Another difference that continues to persist between the ruling Maoist party and the opposition parties as the country continue in its transition to completing the peace process and constitution drafting.

Sunday, January 29, 2012

Aung San Suu Kyi on election campaign trail

Aung San Suu Kyi, visit coastal town of Dawei on a political tour ahead of by-elections on 1 April.
She initiated  first time her election venture outside Rangoon for  months her visit is seen as litmus test  how she and her party are able to campaign.Military  new administration entered into dialogue with Ms Suu Kyi and has changed the electoral laws that led to the NLD to poll.

Aung San Suu Kyi's party, the National League for Democracy (NLD) is contesting all the available constituencies in the coming by-elections.She herself is seeking office in the rural township of Kawhmu.
Aung San Suu Ky flocked by  many thousands  to see Nobel peace prize winner, who was released from house arrest in 2010.Burmese government is planning to build a huge industrial complex in Dawei, which could transform the region.NLD is running for all 48 seats up  in the ensuing polls. Suu Kyi is standing in a rural constituency near Rangoon. Sunday's visit was in support of Aung Soe, the party's candidate in a local township."If we move in the right direction our country will have many opportunities. We are eager to seize them," she said in a speech in Dawei earlier."For the security of the people, the rule of law is very important...We hope to give back to the people by working for more stability in people's lives."
The 66-year-old, known here as "The Lady", also spoke about democratic principles and job creation for educated young people.Local people brought flowers and gifts and held up their children to see the NLD leader, who spent much of the past two decades in detention, with banners proclaiming "You are our heart".
Traffic clogged the roads as Suu Kyi's convoy, trailed by a large number of cars and motorbikes, travelled around the district through villages and Aung Soe's constituency.Suu Kyi's outing took her to the area set to be transformed by a huge industrial site and strategic deep sea port, the Dawei Development Project.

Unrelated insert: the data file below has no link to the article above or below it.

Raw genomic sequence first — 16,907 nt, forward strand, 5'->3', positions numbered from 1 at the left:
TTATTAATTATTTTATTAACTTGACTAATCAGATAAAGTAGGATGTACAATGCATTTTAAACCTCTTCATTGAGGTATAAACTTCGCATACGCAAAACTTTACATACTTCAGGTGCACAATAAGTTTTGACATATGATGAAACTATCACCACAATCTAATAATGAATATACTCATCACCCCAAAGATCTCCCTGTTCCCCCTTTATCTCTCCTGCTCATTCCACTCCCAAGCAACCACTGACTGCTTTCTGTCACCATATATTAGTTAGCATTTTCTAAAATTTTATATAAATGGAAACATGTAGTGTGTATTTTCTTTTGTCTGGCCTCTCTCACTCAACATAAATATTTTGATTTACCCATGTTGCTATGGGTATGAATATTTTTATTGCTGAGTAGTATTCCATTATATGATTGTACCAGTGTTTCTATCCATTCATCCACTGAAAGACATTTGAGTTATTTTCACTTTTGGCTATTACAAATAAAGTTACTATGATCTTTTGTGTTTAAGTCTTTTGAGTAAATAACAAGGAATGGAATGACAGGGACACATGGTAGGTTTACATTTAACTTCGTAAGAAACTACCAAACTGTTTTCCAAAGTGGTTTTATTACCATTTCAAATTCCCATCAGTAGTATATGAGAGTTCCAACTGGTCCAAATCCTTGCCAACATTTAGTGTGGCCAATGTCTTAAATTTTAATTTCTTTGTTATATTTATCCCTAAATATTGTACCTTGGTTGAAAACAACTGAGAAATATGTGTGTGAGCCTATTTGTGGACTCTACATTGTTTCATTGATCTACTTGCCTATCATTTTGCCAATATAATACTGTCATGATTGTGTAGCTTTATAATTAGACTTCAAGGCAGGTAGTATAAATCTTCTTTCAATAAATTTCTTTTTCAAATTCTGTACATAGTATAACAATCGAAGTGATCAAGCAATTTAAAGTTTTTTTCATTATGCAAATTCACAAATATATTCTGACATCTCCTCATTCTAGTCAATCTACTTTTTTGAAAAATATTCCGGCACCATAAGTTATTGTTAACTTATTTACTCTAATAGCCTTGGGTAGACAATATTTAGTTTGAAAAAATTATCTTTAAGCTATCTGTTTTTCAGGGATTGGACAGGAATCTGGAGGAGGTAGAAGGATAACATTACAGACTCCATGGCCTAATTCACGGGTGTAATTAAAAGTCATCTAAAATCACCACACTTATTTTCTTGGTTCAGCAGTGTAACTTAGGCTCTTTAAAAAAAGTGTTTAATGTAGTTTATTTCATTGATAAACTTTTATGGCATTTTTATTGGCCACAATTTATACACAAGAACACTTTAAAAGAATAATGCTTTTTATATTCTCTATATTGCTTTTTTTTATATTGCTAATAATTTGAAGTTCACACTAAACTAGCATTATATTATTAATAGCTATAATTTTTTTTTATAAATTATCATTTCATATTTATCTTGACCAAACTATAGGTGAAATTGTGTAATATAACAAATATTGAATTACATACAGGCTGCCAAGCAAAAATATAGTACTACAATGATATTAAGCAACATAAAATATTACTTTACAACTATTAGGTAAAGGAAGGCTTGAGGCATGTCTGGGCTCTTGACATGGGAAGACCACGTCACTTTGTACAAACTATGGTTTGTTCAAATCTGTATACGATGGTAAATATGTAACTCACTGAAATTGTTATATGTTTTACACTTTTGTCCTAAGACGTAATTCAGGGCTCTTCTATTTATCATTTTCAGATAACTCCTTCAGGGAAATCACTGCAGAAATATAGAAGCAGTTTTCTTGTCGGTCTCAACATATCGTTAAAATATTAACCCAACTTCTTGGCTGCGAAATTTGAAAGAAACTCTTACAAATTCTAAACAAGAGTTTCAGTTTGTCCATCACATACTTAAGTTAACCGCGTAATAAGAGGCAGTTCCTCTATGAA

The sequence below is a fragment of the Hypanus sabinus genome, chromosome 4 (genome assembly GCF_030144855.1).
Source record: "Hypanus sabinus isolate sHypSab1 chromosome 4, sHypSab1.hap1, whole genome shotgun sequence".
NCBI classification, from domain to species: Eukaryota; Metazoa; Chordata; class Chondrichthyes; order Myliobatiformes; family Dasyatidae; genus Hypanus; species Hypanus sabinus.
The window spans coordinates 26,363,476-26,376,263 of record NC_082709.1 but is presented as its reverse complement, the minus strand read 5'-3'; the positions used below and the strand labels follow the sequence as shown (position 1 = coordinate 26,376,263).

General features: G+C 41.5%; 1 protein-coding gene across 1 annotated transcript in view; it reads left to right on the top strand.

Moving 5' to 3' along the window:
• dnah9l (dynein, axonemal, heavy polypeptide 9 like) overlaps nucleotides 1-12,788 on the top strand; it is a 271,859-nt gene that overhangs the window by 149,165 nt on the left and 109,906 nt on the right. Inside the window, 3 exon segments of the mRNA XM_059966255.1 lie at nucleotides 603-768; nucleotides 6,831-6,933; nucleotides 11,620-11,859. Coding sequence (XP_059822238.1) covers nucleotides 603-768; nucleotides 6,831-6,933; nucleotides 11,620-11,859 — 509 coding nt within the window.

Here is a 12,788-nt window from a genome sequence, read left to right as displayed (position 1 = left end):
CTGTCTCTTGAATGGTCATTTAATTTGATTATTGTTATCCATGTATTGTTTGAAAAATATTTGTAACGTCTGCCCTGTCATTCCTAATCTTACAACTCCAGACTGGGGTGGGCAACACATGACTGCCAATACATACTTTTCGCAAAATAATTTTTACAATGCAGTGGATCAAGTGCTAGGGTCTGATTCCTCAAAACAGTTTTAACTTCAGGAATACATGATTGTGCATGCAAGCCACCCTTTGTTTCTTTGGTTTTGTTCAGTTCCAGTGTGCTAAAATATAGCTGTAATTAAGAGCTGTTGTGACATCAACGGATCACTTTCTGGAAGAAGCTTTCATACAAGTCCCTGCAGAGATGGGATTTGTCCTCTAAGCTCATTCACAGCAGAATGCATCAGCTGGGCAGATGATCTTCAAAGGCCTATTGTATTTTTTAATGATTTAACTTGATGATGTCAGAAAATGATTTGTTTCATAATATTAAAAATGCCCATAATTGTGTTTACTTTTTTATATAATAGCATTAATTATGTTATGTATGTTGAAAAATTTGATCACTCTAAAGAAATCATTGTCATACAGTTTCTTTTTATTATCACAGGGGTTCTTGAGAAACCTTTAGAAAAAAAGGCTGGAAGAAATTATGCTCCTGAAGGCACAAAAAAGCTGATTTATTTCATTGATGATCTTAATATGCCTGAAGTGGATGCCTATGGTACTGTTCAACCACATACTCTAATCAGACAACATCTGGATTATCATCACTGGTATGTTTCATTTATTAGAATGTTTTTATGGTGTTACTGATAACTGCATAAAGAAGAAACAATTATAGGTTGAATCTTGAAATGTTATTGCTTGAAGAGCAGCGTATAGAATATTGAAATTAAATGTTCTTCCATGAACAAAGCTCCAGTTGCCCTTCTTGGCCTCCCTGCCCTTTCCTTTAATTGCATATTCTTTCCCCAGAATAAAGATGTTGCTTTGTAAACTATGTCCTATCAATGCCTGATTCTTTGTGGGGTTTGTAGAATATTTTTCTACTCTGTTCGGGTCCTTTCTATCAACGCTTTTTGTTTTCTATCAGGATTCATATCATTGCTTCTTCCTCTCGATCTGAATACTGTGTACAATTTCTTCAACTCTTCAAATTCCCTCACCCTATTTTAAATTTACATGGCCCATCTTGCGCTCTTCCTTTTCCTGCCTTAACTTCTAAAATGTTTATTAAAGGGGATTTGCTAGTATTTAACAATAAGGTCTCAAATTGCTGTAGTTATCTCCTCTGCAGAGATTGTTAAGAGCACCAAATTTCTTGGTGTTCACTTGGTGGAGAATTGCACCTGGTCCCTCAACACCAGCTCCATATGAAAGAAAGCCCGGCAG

Pakistan President Asif Ali Zardari conferred the Shaheed Mohtarma Benazir Bhutto Award for Democracy on Myanmar’s opposition leader Aung San Suu Kyi on Wednesday in recognition of her outstanding services for the cause of democracy.
The award was presented to Suu Kyi by Aseefa Bhutto Zardari at a ceremony held at the residence of the Myanmar leader. PPP Chairman Bilawal Bhutto Zardari and members of the visiting Pakistani delegation attended the ceremony.President Zardari lauded the services of Suu Kyi for democracy and said she was a source of inspiration for millions around the world.President Asif Ali Zardari returned to Karachi on Wednesday after a two-day visit to Myanmar where he held talks with its leadership on boosting cooperation in trade, commerce and other fields.
  From US several senators from both parties went to Myanmar and they all came back cautiously optimistic about reforms there, and ready to consider lifting some of the sanctions on the country.
Senators,John McCain , Joe Lieberman , Kelly Ayotte , and Sheldon Whitehouse visited Myanmar earlier this month as part of their whirlwind tour around Southeast Asia, the Philippines, Thailand, and the Hanoi Hilton in Vietnam, the POW camp where McCain was held during the Vietnam War. Senate Minority Leader Mitch McConnell and Rep. Joe Crowley too visited Myanmar over the winter break on separate trips.

Indian Govt to take up Indonesia's proposal on coal tax

The government is trying to take up the issue of Indonesia proposing a tax of exports of coal at bilateral level, Coal Secretary Alok Perti said on Saturday.

"We have taken up the issues of export tax and restrictions in certain quality of coal by the Indonesian government with the Ministry of External Affairs and Finance Ministry," Perti said on the sidelines of the Fourth Asian Mining Congress and International Exhibition in Kolkata on Saturday.

"We are trying to negotiate on the issue on a bilateral level," Perti added.

Indonesia plans to impose export duty on coal and minerals from 2012 and a total ban from 2014 to discourage export without value addition and to encourage base metal and coal downstream industry development.

There was also talk of export of only value-added coal of more than 5,600 kilocalories (kcal) by Indonesia from 2014 onwards.

According to analysts, there would be an overall impact on the Indian power sector, as currently over 50 percent of the total thermal coal imports came from Indonesia.

India's coal import is likely to jump to 140 million tonnes in 2012. Perti also expressed concern over Australia's proposal to impose Mineral Resource Rent Tax (or MRRT). "Australia's proposal for a MRTT will also have an impact," he said.

Commenting on the issue, Arun Jagatramka, chairman and managing director of Gujarat NRE Coke, which has coal blocks in Australia, said: "There is still no clarity on the tax matter by Australia".

Speaking on coal shortage in the country, Perti said, "Coal India is planning to add 100 million tonne of additional production on a conservative basis during the 12th plan period (2012-17) to meet the growing demand.

He pointed out that if environmental issues were sorted out production could be increased to 150 million tonnes during the period.

"The Prime Minister's office is holding talks with coal, power and environment ministries to sort out issues," Perti said.